3. Violation of due process because the conviction was without evidence to support the element of intoxication;
4. Abuse of discretion by the trial judge for twice permitting the amendment of the grand jury indictment;
5. Disobedience of trial witnesses by failing to produce evidence requested via trial subpoenas duces tecum;
6. Abuse of discretion by the trial judge by admitting prejudicial and misleading evidence;
7. Abuse of discretion by the trial judge in admitting blood evidence through a police officer; and
8. Abuse of discretion by the trial judge for failing to grant Petitioner's motion for a new trial.

(Dkt. No. 1 at 6-9).

         Respondent has moved for summary judgment, arguing that Petitioner's claims are without merit and that claim three (insufficiency of evidence) is unexhausted and procedurally barred. (Dkt. No. 33). Respondent further contends that Petitioner has failed to carry his burden of demonstrating that the state-court denials of these claims conflict with established federal law or are based on an unreasonable determination of the facts in light of the evidence. (Id.).

         III. Legal Standards

         A. Habeas Review

         This petition is governed by the Antiterrorism and Effective Death Penalty Act of 1996 (AEDPA). See 28 U.S.C. § 2254. Under AEDPA, federal habeas relief is unavailable for any claim that was adjudicated on the merits in state court unless the adjudication "(1) resulted in a decision that was contrary to, or involved an unreasonable application of, clearly established Federal law, as determined by the Supreme Court of the United States; or (2) resulted in a decision that was based on an unreasonable determination of the facts in light of the evidence presented in the state court proceeding." 28 U.S.C. §§ 2254(d)(1)-(2). The Supreme Court has explained how § 2254(d) affects the reviewability of claims already adjudicated without a written order:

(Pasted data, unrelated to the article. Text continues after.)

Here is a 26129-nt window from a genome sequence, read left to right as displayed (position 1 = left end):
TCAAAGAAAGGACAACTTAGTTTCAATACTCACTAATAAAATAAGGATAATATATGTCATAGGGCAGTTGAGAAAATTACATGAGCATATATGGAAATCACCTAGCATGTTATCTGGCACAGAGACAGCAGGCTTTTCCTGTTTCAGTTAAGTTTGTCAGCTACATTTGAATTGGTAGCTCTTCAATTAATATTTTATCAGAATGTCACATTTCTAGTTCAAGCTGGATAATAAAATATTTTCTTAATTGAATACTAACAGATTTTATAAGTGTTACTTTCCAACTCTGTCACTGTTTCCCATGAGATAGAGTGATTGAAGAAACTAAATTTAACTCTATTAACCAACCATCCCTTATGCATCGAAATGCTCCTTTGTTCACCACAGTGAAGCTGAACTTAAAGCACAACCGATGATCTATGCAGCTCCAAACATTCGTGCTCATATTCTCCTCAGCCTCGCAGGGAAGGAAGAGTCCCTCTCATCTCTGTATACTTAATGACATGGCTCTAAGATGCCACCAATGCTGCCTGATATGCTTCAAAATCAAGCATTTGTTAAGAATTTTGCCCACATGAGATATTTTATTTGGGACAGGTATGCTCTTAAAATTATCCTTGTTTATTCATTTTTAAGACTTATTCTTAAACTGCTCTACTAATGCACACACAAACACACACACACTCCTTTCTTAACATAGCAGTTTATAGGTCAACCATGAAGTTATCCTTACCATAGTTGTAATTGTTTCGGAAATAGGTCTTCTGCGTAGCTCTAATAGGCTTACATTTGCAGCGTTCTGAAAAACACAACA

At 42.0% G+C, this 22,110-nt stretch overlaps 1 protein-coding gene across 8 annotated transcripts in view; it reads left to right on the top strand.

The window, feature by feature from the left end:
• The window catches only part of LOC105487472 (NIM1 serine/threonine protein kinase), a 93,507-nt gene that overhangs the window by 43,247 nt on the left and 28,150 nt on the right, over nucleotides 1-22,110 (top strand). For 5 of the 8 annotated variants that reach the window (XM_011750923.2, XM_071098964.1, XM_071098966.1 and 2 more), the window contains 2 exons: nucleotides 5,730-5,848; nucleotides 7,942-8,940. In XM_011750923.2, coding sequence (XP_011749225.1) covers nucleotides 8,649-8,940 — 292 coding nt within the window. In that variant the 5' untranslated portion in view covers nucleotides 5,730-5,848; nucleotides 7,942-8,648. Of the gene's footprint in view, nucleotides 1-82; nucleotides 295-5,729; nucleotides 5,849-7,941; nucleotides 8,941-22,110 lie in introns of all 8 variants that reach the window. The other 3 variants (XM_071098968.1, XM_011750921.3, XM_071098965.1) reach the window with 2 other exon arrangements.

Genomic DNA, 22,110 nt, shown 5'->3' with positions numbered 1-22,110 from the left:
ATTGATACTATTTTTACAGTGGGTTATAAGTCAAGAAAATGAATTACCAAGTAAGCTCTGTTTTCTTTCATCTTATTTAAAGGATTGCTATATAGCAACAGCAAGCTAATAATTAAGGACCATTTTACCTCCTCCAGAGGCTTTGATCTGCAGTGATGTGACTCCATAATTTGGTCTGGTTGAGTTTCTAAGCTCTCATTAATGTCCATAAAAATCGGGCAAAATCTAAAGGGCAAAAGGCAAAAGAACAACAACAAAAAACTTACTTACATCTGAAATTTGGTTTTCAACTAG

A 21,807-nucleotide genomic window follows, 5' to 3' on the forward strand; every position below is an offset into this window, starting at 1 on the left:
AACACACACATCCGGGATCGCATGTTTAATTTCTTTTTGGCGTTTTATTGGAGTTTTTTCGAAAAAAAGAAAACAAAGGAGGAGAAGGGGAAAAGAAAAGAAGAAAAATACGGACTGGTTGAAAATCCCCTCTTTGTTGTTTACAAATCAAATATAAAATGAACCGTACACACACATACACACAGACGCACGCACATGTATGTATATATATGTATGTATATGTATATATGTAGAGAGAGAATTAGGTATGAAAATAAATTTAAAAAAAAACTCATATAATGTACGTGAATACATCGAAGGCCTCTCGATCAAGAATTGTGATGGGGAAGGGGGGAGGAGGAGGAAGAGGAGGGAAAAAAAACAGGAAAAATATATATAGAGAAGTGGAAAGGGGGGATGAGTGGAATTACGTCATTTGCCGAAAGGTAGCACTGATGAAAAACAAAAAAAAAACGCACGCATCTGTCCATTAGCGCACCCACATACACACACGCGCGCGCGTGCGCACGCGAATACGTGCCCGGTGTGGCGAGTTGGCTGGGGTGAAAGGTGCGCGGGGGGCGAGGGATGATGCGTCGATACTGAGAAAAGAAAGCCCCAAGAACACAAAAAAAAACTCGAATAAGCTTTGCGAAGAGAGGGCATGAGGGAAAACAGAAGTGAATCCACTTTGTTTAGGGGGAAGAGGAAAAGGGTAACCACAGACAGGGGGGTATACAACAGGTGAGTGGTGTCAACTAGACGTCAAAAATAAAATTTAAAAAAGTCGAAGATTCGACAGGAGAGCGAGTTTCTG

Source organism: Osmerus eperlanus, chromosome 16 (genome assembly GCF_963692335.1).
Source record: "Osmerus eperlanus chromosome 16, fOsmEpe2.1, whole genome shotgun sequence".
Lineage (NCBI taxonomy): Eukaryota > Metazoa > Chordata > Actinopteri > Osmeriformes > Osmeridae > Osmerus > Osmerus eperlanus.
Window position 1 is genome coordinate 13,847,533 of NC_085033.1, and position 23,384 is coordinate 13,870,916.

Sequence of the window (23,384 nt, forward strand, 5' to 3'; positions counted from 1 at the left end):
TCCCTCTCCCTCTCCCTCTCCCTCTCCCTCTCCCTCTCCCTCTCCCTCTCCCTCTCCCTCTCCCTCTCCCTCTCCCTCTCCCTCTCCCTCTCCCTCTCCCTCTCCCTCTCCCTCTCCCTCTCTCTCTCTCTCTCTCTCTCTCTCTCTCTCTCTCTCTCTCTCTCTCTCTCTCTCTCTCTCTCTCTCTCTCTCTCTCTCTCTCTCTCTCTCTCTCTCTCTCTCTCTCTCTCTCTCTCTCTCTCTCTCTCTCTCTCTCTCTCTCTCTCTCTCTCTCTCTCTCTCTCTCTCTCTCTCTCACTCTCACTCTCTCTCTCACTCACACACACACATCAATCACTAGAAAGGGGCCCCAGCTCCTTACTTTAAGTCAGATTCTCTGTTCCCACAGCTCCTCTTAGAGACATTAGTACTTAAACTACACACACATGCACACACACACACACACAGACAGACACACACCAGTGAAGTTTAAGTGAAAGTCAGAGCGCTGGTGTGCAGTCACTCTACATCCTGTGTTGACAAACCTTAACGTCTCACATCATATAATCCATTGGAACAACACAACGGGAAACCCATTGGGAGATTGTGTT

By its terms § 2254(d) bars relitigation of any claim "adjudicated on the merits" in state court, subject only to the exceptions in §§ 2254(d)(1) and (2).. . . Where a state court's decision is unaccompanied by an explanation, the habeas petitioner's burden still must be met by showing there was no reasonable basis for the state court to deny relief. This is so whether or not the state court reveals which of the elements in a multipart claim it found insufficient, for § 2254(d) applies when a "claim," not a component of one, has been adjudicated. . . . When a federal claim has been presented to a state court and the state court has denied relief, it may be presumed that the state court adjudicated the claim on the merits in the absence of any indication or state-law procedural principles to the contrary.

Harrington u. Richter, 562 U.S. 86, 98-99 (2011) (internal citations omitted). Thus, because there is no indication or state-law procedural principle to the contrary, the CCAs denial of Petitioner's state habeas petition without a written order is an adjudication on the merits of all eight of Petitioner's claims.

         B. Summary Judgment

         Summary judgment is appropriate when the pleadings and evidence show that there is no genuine issue as to any material fact, and the movant is entitled to judgment as a matter of law. FED. R. CIV. P. 56(a). Once the movant presents "a properly supported motion for summary judgment, the burden shifts to the nonmoving party to show with significant probative evidence that there exists a genuine issue of material ...